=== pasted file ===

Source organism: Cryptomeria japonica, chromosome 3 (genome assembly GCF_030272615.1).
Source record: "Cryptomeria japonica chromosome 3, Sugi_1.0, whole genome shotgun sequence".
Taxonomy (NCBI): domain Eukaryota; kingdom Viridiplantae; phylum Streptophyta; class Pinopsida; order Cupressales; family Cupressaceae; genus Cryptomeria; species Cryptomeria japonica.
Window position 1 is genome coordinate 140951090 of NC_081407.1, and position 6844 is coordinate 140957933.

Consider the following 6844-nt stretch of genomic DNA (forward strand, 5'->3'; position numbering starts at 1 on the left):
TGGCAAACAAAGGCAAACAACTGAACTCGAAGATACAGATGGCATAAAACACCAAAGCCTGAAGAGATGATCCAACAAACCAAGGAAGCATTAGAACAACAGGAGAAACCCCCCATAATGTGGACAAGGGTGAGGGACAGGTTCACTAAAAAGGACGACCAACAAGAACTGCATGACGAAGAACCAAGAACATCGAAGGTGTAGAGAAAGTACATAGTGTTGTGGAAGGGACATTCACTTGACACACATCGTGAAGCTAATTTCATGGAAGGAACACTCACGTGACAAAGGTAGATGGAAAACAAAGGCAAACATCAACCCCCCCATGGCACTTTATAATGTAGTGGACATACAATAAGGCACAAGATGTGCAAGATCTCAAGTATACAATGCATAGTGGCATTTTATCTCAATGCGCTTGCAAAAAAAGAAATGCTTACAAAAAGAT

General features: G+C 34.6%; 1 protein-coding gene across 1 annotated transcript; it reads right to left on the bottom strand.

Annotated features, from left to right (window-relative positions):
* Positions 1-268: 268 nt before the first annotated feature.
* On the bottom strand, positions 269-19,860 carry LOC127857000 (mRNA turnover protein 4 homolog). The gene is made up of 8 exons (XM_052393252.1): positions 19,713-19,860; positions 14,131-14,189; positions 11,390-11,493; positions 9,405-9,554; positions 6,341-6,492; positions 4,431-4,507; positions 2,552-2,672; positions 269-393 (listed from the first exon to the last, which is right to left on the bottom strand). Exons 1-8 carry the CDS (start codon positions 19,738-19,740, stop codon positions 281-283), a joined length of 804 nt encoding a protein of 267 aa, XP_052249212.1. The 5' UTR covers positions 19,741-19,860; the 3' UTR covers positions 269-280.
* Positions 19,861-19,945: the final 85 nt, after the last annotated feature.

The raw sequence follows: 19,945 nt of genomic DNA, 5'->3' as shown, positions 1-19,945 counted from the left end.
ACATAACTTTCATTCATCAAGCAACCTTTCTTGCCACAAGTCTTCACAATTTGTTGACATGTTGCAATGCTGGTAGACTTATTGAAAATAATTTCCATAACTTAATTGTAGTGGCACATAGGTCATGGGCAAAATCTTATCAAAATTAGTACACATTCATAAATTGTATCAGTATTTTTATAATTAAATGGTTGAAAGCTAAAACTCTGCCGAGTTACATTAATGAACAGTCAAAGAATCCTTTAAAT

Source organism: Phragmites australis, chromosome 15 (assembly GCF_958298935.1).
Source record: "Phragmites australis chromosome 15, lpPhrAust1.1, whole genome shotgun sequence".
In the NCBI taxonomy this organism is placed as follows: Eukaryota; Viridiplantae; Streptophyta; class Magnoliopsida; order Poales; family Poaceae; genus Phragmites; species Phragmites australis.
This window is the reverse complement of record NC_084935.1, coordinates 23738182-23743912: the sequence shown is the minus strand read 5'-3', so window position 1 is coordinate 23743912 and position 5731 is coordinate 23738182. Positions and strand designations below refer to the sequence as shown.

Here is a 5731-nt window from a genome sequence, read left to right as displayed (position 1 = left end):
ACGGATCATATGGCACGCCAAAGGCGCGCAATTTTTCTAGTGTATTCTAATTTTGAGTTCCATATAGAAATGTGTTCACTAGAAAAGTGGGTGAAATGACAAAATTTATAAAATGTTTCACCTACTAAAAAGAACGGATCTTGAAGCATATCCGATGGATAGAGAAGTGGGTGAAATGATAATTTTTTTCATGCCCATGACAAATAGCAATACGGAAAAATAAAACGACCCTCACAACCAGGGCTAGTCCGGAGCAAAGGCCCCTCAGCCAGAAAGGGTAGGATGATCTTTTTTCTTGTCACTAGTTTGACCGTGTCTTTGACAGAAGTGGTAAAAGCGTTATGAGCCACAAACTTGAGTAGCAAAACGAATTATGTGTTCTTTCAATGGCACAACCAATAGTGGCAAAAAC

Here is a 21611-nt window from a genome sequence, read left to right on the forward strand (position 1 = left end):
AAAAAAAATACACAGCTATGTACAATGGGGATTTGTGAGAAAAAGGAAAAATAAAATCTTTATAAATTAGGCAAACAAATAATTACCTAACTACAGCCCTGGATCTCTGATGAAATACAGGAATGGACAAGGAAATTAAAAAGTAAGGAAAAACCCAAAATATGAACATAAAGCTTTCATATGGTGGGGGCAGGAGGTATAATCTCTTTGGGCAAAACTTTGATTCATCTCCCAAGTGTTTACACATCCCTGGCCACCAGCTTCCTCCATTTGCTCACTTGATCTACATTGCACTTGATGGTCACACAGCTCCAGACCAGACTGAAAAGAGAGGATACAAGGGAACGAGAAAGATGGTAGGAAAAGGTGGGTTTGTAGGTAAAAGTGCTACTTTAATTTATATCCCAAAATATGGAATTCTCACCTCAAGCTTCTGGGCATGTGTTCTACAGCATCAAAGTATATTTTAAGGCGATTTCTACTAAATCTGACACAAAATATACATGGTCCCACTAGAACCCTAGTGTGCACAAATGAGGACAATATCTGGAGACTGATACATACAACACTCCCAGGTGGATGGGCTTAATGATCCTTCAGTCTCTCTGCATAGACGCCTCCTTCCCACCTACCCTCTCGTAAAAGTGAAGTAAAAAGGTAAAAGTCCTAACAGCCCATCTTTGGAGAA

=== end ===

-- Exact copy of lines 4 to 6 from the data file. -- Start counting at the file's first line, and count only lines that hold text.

Window position 1 is genome coordinate 140951090 of NC_081407.1, and position 6844 is coordinate 140957933.

Consider the following 6844-nt stretch of genomic DNA (forward strand, 5'->3'; position numbering starts at 1 on the left):
TGGCAAACAAAGGCAAACAACTGAACTCGAAGATACAGATGGCATAAAACACCAAAGCCTGAAGAGATGATCCAACAAACCAAGGAAGCATTAGAACAACAGGAGAAACCCCCCATAATGTGGACAAGGGTGAGGGACAGGTTCACTAAAAAGGACGACCAACAAGAACTGCATGACGAAGAACCAAGAACATCGAAGGTGTAGAGAAAGTACATAGTGTTGTGGAAGGGACATTCACTTGACACACATCGTGAAGCTAATTTCATGGAAGGAACACTCACGTGACAAAGGTAGATGGAAAACAAAGGCAAACATCAACCCCCCCATGGCACTTTATAATGTAGTGGACATACAATAAGGCACAAGATGTGCAAGATCTCAAGTATACAATGCATAGTGGCATTTTATCTCAATGCGCTTGCAAAAAAAGAAATGCTTACAAAAAGAT